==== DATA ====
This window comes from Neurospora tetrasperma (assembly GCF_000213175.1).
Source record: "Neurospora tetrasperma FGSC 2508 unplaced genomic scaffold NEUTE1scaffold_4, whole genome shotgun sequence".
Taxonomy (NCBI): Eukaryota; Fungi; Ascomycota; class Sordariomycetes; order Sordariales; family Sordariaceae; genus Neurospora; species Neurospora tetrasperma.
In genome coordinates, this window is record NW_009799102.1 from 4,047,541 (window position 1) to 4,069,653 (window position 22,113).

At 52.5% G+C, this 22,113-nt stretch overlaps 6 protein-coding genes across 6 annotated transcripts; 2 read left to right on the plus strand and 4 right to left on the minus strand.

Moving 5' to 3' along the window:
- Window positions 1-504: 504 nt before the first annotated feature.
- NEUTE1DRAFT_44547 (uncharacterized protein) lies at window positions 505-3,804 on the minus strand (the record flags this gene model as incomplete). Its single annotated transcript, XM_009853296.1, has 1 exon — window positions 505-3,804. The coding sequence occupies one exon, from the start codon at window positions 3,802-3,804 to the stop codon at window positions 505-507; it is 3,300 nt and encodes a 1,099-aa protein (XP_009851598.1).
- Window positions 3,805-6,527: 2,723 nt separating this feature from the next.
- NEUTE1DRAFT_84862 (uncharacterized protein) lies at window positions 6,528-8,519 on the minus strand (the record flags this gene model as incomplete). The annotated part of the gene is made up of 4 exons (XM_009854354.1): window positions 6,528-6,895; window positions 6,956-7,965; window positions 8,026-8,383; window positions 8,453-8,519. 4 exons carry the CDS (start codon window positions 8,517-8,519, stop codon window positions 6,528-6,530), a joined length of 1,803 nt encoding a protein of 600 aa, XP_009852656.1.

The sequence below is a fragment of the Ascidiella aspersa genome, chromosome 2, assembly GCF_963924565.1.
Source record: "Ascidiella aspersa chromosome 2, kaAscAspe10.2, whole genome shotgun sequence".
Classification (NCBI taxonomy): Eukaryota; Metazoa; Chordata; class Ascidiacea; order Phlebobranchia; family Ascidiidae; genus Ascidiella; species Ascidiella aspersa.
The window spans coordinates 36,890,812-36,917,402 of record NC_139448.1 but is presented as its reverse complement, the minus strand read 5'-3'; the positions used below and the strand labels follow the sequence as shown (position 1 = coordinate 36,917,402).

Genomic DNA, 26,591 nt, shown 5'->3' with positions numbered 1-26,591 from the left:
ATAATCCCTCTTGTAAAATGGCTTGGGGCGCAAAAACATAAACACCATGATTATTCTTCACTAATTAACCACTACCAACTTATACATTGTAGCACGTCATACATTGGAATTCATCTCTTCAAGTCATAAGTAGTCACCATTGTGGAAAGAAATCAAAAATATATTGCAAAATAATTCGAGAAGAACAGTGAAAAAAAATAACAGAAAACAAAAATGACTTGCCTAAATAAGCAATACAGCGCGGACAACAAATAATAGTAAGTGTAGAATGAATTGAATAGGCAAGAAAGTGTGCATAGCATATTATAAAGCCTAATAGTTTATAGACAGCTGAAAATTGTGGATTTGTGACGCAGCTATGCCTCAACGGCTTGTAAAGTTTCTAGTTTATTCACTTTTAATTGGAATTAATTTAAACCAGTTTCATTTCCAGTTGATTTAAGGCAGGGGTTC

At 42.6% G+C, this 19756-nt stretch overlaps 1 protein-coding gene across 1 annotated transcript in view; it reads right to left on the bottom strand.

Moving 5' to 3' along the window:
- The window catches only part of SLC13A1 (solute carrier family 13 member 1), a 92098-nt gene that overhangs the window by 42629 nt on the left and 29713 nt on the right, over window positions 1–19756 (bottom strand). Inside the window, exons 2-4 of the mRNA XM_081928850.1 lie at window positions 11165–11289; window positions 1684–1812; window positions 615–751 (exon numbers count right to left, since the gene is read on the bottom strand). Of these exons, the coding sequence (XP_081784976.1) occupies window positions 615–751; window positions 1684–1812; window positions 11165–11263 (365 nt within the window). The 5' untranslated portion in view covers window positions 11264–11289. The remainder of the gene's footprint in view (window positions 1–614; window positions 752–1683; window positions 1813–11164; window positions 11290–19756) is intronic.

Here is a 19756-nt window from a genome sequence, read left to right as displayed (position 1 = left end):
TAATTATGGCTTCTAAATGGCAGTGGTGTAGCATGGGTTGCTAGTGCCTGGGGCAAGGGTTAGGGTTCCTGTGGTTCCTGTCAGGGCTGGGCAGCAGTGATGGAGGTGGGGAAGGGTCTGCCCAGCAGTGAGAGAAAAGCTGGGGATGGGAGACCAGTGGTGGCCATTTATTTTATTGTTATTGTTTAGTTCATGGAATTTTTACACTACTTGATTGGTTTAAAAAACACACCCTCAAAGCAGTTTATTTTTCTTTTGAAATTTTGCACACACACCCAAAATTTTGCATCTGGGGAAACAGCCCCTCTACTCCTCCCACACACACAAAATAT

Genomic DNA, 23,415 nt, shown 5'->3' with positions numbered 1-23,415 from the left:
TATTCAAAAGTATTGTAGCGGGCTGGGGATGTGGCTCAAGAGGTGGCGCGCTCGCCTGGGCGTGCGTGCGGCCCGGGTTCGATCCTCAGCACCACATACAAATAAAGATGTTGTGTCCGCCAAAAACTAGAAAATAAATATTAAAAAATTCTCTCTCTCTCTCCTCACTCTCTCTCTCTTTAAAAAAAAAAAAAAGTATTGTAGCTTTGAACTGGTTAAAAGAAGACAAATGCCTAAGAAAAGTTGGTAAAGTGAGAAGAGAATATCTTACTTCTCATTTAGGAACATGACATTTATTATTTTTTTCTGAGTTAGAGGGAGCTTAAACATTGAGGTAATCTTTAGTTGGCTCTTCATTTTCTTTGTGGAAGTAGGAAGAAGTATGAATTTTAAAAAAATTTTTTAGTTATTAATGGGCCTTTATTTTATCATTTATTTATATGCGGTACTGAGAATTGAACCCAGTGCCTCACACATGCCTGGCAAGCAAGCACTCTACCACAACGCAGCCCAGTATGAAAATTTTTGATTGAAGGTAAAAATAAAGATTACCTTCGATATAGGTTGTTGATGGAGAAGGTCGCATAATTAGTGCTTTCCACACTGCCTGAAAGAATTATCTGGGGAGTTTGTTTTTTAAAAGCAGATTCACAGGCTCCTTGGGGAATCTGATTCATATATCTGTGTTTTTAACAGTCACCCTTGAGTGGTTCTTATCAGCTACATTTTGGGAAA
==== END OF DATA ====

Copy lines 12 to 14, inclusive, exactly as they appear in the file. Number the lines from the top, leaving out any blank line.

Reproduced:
Source record: "Ascidiella aspersa chromosome 2, kaAscAspe10.2, whole genome shotgun sequence".
Classification (NCBI taxonomy): Eukaryota; Metazoa; Chordata; class Ascidiacea; order Phlebobranchia; family Ascidiidae; genus Ascidiella; species Ascidiella aspersa.
The window spans coordinates 36,890,812-36,917,402 of record NC_139448.1 but is presented as its reverse complement, the minus strand read 5'-3'; the positions used below and the strand labels follow the sequence as shown (position 1 = coordinate 36,917,402).